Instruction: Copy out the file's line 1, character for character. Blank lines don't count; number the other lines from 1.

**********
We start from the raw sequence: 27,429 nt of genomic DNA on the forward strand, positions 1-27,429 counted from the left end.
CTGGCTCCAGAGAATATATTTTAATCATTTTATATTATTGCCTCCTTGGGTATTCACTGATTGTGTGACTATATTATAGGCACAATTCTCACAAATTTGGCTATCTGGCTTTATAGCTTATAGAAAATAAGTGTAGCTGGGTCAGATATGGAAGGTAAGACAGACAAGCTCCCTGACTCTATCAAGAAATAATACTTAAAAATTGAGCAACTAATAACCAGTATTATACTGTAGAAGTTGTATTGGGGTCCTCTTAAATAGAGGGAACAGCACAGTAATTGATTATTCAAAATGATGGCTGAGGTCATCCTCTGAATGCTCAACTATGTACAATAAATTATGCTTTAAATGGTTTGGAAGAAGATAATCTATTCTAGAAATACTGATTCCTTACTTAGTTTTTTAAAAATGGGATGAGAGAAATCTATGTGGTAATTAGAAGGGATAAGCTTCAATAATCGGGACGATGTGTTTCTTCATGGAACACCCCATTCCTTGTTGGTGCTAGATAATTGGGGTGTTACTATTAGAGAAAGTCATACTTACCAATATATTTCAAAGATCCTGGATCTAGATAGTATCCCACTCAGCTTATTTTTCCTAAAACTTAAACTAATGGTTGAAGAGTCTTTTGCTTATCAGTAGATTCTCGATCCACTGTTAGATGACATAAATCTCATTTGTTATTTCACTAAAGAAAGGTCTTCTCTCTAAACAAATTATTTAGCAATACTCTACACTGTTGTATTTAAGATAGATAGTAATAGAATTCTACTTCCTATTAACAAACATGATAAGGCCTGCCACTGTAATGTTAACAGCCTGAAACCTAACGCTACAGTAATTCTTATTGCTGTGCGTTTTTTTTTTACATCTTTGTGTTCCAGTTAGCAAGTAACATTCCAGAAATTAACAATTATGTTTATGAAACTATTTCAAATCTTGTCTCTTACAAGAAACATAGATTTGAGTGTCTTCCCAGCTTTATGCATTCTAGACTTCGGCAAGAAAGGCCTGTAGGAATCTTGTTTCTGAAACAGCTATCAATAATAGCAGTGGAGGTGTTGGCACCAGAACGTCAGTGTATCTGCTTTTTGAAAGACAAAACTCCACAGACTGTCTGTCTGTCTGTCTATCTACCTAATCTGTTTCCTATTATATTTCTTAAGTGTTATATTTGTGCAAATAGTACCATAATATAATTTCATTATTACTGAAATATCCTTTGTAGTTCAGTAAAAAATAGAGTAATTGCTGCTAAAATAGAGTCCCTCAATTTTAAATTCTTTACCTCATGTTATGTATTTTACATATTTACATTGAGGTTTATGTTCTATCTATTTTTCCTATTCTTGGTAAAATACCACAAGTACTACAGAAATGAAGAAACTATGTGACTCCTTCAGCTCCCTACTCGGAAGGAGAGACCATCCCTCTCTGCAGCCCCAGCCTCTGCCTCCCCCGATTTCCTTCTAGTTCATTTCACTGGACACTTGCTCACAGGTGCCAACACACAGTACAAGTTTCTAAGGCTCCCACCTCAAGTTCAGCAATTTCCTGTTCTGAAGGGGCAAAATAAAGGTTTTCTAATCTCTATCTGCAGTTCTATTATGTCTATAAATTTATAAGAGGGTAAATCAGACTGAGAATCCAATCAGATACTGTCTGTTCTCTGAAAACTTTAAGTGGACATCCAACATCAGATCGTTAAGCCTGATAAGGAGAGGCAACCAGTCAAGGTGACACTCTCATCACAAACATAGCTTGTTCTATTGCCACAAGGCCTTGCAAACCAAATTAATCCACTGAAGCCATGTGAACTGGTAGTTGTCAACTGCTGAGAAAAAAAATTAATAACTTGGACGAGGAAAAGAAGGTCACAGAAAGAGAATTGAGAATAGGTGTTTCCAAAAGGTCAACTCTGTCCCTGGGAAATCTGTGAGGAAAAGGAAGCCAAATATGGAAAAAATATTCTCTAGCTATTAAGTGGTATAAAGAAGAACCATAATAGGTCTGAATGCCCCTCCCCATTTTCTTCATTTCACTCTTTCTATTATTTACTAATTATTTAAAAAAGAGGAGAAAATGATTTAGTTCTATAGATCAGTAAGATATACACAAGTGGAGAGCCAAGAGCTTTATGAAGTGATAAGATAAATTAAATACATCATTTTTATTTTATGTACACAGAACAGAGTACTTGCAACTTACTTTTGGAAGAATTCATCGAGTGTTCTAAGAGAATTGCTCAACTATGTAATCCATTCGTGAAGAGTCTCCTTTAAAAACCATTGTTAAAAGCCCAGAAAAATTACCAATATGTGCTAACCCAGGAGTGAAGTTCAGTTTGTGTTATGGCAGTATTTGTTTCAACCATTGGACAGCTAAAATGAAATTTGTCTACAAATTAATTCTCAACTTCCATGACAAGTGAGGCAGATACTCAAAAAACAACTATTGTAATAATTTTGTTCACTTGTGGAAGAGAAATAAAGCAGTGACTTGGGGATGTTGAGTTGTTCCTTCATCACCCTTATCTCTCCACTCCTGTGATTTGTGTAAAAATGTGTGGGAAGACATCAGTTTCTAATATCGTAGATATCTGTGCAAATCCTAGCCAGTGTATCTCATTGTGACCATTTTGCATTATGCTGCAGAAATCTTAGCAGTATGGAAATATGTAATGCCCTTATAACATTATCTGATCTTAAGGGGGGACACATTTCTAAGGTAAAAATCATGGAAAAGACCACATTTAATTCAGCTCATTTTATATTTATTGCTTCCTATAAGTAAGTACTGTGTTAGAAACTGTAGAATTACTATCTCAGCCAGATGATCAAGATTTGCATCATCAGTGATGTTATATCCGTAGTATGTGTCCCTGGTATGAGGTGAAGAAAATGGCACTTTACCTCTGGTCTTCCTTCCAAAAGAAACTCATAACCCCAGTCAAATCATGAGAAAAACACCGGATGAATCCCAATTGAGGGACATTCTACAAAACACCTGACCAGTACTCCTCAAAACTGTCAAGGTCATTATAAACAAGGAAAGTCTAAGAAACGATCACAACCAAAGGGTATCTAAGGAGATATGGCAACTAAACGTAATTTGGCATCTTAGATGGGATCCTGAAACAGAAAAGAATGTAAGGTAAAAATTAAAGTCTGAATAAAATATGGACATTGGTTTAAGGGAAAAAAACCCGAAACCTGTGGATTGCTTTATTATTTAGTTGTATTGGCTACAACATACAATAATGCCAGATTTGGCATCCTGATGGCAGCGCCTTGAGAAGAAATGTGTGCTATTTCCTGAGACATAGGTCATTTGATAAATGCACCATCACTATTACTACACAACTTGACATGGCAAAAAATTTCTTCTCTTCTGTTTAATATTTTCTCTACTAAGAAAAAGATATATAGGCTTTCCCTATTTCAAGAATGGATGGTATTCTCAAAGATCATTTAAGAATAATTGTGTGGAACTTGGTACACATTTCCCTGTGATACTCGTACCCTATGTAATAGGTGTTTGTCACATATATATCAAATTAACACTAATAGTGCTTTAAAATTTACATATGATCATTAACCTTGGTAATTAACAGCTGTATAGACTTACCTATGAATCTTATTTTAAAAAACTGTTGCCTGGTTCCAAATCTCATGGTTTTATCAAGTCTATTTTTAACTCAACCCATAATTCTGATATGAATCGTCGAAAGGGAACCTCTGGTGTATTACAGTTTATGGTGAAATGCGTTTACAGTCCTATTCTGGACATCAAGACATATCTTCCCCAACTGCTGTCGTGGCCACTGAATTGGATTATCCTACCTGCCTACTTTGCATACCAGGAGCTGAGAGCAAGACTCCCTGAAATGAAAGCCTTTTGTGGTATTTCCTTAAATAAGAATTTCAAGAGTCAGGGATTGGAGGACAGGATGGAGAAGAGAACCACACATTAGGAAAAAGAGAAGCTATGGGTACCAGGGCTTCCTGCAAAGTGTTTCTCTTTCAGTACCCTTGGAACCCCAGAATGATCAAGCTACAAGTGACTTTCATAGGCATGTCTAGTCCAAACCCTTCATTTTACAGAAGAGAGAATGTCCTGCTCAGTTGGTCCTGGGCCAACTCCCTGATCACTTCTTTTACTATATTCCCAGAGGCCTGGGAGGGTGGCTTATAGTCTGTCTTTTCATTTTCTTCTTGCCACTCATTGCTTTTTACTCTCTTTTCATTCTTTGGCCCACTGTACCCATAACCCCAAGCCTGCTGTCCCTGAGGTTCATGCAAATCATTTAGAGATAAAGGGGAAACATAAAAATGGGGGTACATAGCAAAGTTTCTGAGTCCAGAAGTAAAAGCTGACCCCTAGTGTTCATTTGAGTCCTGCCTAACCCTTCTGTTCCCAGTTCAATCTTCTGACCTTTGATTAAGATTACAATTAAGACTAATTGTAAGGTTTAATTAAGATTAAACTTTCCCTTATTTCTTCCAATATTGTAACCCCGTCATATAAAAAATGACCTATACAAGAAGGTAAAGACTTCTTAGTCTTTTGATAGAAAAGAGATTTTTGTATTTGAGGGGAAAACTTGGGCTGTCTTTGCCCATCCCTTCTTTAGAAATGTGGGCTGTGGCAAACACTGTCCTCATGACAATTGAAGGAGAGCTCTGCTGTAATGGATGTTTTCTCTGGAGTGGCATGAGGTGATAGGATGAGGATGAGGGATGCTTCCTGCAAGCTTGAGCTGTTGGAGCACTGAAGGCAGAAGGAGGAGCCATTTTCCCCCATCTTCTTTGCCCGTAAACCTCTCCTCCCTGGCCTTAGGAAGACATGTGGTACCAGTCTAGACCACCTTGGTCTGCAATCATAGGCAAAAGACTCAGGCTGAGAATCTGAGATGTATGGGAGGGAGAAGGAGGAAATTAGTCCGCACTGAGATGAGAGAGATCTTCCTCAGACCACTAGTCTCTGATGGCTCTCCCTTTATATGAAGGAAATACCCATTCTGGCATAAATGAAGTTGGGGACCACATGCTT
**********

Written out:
We start from the raw sequence: 27,429 nt of genomic DNA on the forward strand, positions 1-27,429 counted from the left end.